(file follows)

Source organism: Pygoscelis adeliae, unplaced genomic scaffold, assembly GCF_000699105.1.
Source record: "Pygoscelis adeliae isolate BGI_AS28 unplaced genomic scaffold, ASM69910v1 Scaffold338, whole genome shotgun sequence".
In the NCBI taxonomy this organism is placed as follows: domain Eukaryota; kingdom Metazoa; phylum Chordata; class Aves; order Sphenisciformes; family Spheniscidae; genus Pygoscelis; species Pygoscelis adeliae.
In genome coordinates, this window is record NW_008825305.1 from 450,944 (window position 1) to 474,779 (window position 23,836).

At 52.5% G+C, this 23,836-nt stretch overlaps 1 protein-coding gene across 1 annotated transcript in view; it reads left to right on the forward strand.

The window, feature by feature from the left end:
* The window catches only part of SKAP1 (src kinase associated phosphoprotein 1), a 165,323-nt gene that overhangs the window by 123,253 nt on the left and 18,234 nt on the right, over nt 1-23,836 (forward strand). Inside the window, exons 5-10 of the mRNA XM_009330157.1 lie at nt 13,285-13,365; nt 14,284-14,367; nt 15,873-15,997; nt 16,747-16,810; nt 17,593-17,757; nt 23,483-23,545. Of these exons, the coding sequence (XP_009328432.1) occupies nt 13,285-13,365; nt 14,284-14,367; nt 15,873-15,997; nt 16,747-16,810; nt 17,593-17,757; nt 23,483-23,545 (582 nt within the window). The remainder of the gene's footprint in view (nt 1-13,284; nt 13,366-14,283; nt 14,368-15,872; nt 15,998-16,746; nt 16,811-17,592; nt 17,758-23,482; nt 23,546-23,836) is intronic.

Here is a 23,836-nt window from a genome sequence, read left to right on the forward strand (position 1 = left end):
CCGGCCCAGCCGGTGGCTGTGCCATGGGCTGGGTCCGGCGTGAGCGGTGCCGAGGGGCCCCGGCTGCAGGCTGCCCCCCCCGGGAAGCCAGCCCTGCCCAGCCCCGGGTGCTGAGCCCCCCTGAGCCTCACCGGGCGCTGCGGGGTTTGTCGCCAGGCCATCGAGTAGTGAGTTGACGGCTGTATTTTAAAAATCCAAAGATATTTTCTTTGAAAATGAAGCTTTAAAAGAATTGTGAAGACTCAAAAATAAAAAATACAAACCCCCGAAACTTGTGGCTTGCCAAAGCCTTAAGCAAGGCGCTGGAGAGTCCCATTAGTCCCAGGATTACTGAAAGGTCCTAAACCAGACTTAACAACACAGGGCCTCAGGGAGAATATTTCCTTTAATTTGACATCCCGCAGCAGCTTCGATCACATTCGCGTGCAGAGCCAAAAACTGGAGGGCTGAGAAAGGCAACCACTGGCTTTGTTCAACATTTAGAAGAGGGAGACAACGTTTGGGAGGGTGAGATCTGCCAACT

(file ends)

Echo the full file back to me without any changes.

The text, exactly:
Source organism: Pygoscelis adeliae, unplaced genomic scaffold, assembly GCF_000699105.1.
Source record: "Pygoscelis adeliae isolate BGI_AS28 unplaced genomic scaffold, ASM69910v1 Scaffold338, whole genome shotgun sequence".
In the NCBI taxonomy this organism is placed as follows: domain Eukaryota; kingdom Metazoa; phylum Chordata; class Aves; order Sphenisciformes; family Spheniscidae; genus Pygoscelis; species Pygoscelis adeliae.
In genome coordinates, this window is record NW_008825305.1 from 450,944 (window position 1) to 474,779 (window position 23,836).

At 52.5% G+C, this 23,836-nt stretch overlaps 1 protein-coding gene across 1 annotated transcript in view; it reads left to right on the forward strand.

The window, feature by feature from the left end:
* The window catches only part of SKAP1 (src kinase associated phosphoprotein 1), a 165,323-nt gene that overhangs the window by 123,253 nt on the left and 18,234 nt on the right, over nt 1-23,836 (forward strand). Inside the window, exons 5-10 of the mRNA XM_009330157.1 lie at nt 13,285-13,365; nt 14,284-14,367; nt 15,873-15,997; nt 16,747-16,810; nt 17,593-17,757; nt 23,483-23,545. Of these exons, the coding sequence (XP_009328432.1) occupies nt 13,285-13,365; nt 14,284-14,367; nt 15,873-15,997; nt 16,747-16,810; nt 17,593-17,757; nt 23,483-23,545 (582 nt within the window). The remainder of the gene's footprint in view (nt 1-13,284; nt 13,366-14,283; nt 14,368-15,872; nt 15,998-16,746; nt 16,811-17,592; nt 17,758-23,482; nt 23,546-23,836) is intronic.

Here is a 23,836-nt window from a genome sequence, read left to right on the forward strand (position 1 = left end):
CCGGCCCAGCCGGTGGCTGTGCCATGGGCTGGGTCCGGCGTGAGCGGTGCCGAGGGGCCCCGGCTGCAGGCTGCCCCCCCCGGGAAGCCAGCCCTGCCCAGCCCCGGGTGCTGAGCCCCCCTGAGCCTCACCGGGCGCTGCGGGGTTTGTCGCCAGGCCATCGAGTAGTGAGTTGACGGCTGTATTTTAAAAATCCAAAGATATTTTCTTTGAAAATGAAGCTTTAAAAGAATTGTGAAGACTCAAAAATAAAAAATACAAACCCCCGAAACTTGTGGCTTGCCAAAGCCTTAAGCAAGGCGCTGGAGAGTCCCATTAGTCCCAGGATTACTGAAAGGTCCTAAACCAGACTTAACAACACAGGGCCTCAGGGAGAATATTTCCTTTAATTTGACATCCCGCAGCAGCTTCGATCACATTCGCGTGCAGAGCCAAAAACTGGAGGGCTGAGAAAGGCAACCACTGGCTTTGTTCAACATTTAGAAGAGGGAGACAACGTTTGGGAGGGTGAGATCTGCCAACT